For the last year, I have been a student who consistently takes at least a double to triple full-time workload. I am not superman, but I do have a 4.0 GPA. I also spend a great deal of my time traveling and having vacations and adventures.
All of this has been an intensely complex effort, but several simple tools have made all the difference.
Three tools in particular have dramatically improved my ability to accomplish this enormous undertaking.
Rate My Professor
I hear a lot of criticism of this platform, and a lot of it is probably true, but it has never steered me wrong. I have a simple rule; I will not take any class where the professor has less than a 4/5 rating.
As we will see, this makes all the difference.
These days, every college is going to require their teachers to use a learning management system. Any decent professor is going to be able to understand and properly implement their LMS. Canvas has been great, though it’s not perfect. Probably most any modern LMS will work for my system.
An LMS is very helpful but not necessarily critical to managing a large workload.
Organizing The Data
I start by making a bookmarks folder for the semester. Then I put a link in it for each class. The links go to the grades section of each class. This way, I will skip pointless details and go straight to a list of any incomplete assignments whenever I check on a class.
Now that it is easy to see all the tasks which I will need to complete, it’s time to put them all in one place. I start by creating an appointment in my calendar every monday morning called “Check for Coursework.”
A good rule of thumb is to start with the first week, and see how long it takes to go through all the classes and find assignments. I usually spend about an hour or two checking every class for any assignments and then entering everything. Once you know how long that will take you, create a recurring calendar event each week for this purpose.
Each class will also require some fairly consistent amount of time to complete all its coursework. I usually assume about two hours per class per week for completing assignments.
It is absolutely critical that time is set aside for each class. Problems and distractions are going to come up. If I ever need to move my coursework time to later in the week, I know how long it’s going to take and whether that’s going to be possible because I have created a block of time for each class. Here’s what an average week this summer looks like;
In grey is all my classes and the time set aside for completing assignments.
In blue, my personal plans and events I’m going to.
In yellow, tasks I need to complete which are not at a specific time.
In red, I have time set aside for sleep. This is another important thing to remember. Getting enough sleep every night is critical to performing on this level. You’re no good to yourself or anybody else if you’re half asleep.
Maybe the most important step in my process is creating a fresh to-do list every week for school. I love Trello for this purpose, a great recommendation from Pieter Levels. It’s a great, free tool that lets you make to-do lists. It also features integration with IFTTT which will be super handy in a few minutes.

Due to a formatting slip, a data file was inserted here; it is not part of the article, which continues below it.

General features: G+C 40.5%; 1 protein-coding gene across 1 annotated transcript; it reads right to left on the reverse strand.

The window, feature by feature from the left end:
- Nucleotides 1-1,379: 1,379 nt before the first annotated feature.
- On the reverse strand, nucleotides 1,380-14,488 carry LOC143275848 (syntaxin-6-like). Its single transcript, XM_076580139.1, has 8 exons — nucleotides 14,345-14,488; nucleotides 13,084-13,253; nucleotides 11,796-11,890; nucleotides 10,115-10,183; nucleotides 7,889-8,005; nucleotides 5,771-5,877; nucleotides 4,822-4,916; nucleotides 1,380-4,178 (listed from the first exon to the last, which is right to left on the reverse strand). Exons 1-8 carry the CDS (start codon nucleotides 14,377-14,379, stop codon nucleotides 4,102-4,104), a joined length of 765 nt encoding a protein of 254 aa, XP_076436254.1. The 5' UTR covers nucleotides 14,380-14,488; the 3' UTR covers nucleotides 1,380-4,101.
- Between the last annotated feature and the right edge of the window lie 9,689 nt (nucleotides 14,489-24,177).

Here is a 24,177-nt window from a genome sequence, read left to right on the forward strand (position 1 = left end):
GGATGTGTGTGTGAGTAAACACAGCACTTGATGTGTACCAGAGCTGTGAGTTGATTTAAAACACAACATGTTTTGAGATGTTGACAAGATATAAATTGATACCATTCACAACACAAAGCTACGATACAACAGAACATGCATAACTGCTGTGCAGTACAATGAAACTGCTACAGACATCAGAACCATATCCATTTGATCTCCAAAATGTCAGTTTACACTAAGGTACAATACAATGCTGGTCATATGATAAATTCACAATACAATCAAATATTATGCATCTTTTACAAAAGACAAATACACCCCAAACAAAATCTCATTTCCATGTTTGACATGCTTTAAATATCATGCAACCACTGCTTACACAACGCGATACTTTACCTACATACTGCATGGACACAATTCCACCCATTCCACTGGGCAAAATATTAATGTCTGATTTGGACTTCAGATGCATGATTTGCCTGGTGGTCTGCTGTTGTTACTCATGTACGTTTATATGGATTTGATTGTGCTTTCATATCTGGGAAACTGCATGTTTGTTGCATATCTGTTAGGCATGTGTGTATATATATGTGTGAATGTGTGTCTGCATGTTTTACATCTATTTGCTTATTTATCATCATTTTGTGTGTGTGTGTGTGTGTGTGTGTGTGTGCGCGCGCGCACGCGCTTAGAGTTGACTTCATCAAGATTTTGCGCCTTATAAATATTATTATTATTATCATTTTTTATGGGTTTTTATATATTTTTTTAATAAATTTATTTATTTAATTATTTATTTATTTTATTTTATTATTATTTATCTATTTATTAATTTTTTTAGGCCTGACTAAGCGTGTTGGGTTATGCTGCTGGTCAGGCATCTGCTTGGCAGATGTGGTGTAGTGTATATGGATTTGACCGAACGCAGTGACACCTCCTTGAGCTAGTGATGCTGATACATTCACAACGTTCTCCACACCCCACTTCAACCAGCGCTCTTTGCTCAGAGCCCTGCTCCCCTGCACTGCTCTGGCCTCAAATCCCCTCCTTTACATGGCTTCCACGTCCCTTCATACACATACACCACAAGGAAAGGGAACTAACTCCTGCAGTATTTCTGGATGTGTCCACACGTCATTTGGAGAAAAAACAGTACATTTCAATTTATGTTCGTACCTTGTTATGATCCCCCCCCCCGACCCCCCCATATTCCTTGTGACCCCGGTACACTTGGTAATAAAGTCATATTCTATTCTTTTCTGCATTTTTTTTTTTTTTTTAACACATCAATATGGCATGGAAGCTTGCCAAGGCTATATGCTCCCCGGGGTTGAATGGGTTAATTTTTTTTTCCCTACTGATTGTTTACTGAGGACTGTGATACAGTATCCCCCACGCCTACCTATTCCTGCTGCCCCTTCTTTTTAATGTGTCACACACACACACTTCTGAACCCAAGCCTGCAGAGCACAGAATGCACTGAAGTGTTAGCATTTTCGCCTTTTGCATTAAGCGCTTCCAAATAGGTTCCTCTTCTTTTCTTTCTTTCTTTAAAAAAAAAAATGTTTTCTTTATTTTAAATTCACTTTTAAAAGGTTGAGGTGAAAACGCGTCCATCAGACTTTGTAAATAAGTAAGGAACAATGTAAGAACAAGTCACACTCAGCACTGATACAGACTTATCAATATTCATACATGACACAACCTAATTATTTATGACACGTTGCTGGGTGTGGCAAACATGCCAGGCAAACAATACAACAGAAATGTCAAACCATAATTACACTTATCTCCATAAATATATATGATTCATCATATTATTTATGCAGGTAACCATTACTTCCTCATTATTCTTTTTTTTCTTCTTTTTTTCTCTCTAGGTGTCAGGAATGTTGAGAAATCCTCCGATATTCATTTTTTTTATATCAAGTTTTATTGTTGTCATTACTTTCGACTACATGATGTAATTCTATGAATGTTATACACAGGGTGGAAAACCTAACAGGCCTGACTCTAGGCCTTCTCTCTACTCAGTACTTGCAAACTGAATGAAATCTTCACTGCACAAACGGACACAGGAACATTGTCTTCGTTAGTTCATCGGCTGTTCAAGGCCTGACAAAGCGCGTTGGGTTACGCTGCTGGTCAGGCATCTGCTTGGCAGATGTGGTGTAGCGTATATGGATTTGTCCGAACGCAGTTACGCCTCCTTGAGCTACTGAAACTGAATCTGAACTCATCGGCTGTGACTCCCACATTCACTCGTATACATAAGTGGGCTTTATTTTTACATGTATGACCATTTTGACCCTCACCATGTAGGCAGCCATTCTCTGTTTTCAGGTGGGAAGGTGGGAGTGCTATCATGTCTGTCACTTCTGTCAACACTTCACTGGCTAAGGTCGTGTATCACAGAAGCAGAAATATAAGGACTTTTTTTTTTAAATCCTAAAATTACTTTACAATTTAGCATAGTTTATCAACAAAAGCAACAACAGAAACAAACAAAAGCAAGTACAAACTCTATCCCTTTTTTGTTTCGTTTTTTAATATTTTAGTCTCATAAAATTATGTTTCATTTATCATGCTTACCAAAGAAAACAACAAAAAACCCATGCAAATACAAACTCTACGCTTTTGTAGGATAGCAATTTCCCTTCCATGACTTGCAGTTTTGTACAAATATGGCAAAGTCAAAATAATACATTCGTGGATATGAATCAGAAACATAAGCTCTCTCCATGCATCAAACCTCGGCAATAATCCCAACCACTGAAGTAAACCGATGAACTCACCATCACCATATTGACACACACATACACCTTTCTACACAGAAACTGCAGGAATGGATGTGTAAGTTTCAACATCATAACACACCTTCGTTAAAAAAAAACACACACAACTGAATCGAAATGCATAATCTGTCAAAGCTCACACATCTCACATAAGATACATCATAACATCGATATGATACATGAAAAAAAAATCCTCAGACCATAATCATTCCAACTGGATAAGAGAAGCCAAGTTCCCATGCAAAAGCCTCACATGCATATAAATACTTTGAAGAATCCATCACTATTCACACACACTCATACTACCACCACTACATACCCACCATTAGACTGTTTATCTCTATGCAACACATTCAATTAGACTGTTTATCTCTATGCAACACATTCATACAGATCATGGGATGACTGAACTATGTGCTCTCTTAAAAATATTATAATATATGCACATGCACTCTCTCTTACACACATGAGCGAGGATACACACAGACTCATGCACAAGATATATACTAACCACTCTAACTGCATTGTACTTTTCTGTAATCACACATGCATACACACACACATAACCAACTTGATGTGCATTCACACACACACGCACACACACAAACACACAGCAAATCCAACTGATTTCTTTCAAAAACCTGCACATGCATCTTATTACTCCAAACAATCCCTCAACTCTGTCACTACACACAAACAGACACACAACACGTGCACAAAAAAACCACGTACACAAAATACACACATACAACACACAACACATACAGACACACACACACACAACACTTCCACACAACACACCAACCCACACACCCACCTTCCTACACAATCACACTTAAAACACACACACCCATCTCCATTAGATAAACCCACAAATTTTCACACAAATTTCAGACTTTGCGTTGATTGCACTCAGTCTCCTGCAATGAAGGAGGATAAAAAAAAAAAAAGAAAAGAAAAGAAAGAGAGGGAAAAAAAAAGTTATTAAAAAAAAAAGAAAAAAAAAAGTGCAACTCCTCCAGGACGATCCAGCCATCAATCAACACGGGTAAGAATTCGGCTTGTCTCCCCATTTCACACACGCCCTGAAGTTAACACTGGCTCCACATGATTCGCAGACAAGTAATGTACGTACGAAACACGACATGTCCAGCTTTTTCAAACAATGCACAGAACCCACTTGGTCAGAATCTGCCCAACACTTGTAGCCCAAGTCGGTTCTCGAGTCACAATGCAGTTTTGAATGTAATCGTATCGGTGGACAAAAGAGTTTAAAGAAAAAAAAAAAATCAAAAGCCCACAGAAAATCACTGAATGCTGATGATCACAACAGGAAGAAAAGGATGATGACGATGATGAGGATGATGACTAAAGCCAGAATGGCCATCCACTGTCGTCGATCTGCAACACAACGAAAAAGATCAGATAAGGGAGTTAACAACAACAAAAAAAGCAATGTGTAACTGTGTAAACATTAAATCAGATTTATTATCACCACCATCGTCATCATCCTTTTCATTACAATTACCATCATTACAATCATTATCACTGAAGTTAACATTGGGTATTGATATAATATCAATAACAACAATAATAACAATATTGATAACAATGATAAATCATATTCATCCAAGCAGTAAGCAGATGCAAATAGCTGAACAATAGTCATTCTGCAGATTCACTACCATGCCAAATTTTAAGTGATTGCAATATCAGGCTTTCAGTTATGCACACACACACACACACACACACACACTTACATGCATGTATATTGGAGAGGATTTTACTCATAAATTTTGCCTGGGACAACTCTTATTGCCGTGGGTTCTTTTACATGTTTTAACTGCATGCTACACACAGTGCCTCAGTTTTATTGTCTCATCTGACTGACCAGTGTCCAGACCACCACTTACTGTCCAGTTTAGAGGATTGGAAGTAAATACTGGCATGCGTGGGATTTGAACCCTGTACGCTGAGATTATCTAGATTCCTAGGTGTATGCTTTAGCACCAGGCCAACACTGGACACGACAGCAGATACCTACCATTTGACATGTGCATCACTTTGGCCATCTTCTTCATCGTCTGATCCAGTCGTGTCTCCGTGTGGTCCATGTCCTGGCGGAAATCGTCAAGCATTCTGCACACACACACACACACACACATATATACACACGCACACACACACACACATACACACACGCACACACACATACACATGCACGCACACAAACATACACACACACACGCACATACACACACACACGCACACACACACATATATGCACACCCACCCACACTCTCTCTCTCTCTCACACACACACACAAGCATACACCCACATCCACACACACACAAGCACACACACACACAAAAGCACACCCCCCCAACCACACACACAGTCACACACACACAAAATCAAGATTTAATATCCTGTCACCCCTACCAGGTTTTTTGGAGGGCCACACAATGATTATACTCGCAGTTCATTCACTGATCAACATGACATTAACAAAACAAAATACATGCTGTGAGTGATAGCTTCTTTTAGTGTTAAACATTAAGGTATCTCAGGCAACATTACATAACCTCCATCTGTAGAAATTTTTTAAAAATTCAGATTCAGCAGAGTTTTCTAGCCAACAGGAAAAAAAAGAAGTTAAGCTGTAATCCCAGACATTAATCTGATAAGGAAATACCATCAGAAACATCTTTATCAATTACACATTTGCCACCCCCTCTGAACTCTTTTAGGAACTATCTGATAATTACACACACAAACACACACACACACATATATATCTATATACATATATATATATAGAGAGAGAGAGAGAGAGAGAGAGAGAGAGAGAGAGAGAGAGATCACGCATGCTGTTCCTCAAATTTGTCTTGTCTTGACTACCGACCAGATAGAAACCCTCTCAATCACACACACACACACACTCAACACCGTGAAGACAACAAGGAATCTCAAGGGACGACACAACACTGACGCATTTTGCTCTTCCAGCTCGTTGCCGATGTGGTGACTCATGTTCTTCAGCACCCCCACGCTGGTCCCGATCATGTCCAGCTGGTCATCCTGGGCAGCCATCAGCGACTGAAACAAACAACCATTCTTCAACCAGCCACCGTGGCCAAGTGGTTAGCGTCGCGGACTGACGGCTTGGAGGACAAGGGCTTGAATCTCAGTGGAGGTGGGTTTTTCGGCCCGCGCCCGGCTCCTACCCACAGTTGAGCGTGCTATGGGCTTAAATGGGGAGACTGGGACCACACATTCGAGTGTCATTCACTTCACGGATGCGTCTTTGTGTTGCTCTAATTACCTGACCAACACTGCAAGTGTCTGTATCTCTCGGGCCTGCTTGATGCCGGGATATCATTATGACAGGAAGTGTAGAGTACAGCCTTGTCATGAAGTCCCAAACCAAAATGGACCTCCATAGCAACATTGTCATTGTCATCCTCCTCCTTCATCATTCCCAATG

It’s Monday morning so this is what my Trello board looks like…
The first column is titled with the date on which the week starts. The second column contains anything I need to finish today. The third column contains any school tasks which I have not completed yet, but which need to be done this week.
In the past, I would go through all my classes and create entries in Trello for anything I need to finish this week. Then, I will use that time I blocked off in my calendar to work on each class until everything is done.
BUT THERE’S A MAGICAL SHORTCUT!
I love IFTTT. I use it for tons of home automation and other fun projects. But it’s not all fun and games. In this case, it can put all my coursework into my todo list for me!
The Canvas LMS is what both of my colleges are using right now, and it has a feature which most LMS will probably have. It gives you a URL which lets you add your assignment due-dates to your calendar. I added this URL to my Google Calendar, and then connected Trello and Google Calendar to IFTTT. Then it was as simple as creating this applet which automatically adds anything in that calendar to Trello as a new item in my “School” list. Here are the settings I used:
To summarize, any time any of my professors at either college creates an assignment, it is automatically inserted into my school to-do list on Trello.
Note that I left the “Description” field blank because it adds a lot of unnecessary extra information. I just want the name of the assignment and the due date.
With this incredible automation in place, I spend my coursework time on Mondays simply cleaning up complex assignment names and putting things in order of how I want to complete them. Here’s what my Trello board looks like after this process…
With these tools in place, I am able to take double and triple full-time workloads without worrying about missing things or whether I will have time to complete the work. I already know exactly how much time I will need and when that time fits into my week. I know everything that’s due and I rank it in order of when I want to get it done.
It’s funny to me how much of our time we spend worrying about the workload instead of actually doing the work. When you eliminate that anxiety by building a foolproof structure around your work, it’s easy to maximize what you can get done.